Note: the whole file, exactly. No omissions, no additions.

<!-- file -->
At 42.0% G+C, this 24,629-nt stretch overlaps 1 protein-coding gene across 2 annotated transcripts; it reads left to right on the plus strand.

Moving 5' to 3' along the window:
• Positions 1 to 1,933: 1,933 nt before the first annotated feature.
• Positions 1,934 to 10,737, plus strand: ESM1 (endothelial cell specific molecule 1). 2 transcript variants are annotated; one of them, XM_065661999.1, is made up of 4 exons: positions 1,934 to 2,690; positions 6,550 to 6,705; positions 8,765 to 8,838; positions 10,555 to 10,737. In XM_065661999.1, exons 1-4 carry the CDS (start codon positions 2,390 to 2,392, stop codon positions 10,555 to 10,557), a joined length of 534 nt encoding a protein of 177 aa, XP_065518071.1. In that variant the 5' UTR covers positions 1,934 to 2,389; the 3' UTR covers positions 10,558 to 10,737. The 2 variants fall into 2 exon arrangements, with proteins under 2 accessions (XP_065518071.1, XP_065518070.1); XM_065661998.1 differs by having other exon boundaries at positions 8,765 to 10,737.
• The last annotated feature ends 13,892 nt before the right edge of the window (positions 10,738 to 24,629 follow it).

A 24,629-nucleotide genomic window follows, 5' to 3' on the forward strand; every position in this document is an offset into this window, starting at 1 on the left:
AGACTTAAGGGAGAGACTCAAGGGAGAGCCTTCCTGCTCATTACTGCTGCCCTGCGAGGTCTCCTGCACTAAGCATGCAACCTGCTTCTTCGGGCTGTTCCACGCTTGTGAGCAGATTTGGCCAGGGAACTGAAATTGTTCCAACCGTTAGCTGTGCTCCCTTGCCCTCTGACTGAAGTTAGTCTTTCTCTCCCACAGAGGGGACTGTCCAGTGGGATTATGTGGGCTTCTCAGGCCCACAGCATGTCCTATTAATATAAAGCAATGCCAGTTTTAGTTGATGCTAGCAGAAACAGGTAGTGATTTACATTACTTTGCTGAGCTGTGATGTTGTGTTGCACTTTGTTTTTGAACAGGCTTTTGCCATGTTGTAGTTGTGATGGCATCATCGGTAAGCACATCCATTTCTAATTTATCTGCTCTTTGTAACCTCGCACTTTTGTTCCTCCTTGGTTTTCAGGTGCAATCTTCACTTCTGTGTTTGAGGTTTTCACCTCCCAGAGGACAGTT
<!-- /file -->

At 42.0% G+C, this 24,629-nt stretch overlaps 1 protein-coding gene across 2 annotated transcripts; it reads left to right on the plus strand.

Moving 5' to 3' along the window:
• Positions 1 to 1,933: 1,933 nt before the first annotated feature.
• Positions 1,934 to 10,737, plus strand: ESM1 (endothelial cell specific molecule 1). 2 transcript variants are annotated; one of them, XM_065661999.1, is made up of 4 exons: positions 1,934 to 2,690; positions 6,550 to 6,705; positions 8,765 to 8,838; positions 10,555 to 10,737. In XM_065661999.1, exons 1-4 carry the CDS (start codon positions 2,390 to 2,392, stop codon positions 10,555 to 10,557), a joined length of 534 nt encoding a protein of 177 aa, XP_065518071.1. In that variant the 5' UTR covers positions 1,934 to 2,389; the 3' UTR covers positions 10,558 to 10,737. The 2 variants fall into 2 exon arrangements, with proteins under 2 accessions (XP_065518071.1, XP_065518070.1); XM_065661998.1 differs by having other exon boundaries at positions 8,765 to 10,737.
• The last annotated feature ends 13,892 nt before the right edge of the window (positions 10,738 to 24,629 follow it).

A 24,629-nucleotide genomic window follows, 5' to 3' on the forward strand; every position in this document is an offset into this window, starting at 1 on the left:
AGACTTAAGGGAGAGACTCAAGGGAGAGCCTTCCTGCTCATTACTGCTGCCCTGCGAGGTCTCCTGCACTAAGCATGCAACCTGCTTCTTCGGGCTGTTCCACGCTTGTGAGCAGATTTGGCCAGGGAACTGAAATTGTTCCAACCGTTAGCTGTGCTCCCTTGCCCTCTGACTGAAGTTAGTCTTTCTCTCCCACAGAGGGGACTGTCCAGTGGGATTATGTGGGCTTCTCAGGCCCACAGCATGTCCTATTAATATAAAGCAATGCCAGTTTTAGTTGATGCTAGCAGAAACAGGTAGTGATTTACATTACTTTGCTGAGCTGTGATGTTGTGTTGCACTTTGTTTTTGAACAGGCTTTTGCCATGTTGTAGTTGTGATGGCATCATCGGTAAGCACATCCATTTCTAATTTATCTGCTCTTTGTAACCTCGCACTTTTGTTCCTCCTTGGTTTTCAGGTGCAATCTTCACTTCTGTGTTTGAGGTTTTCACCTCCCAGAGGACAGTT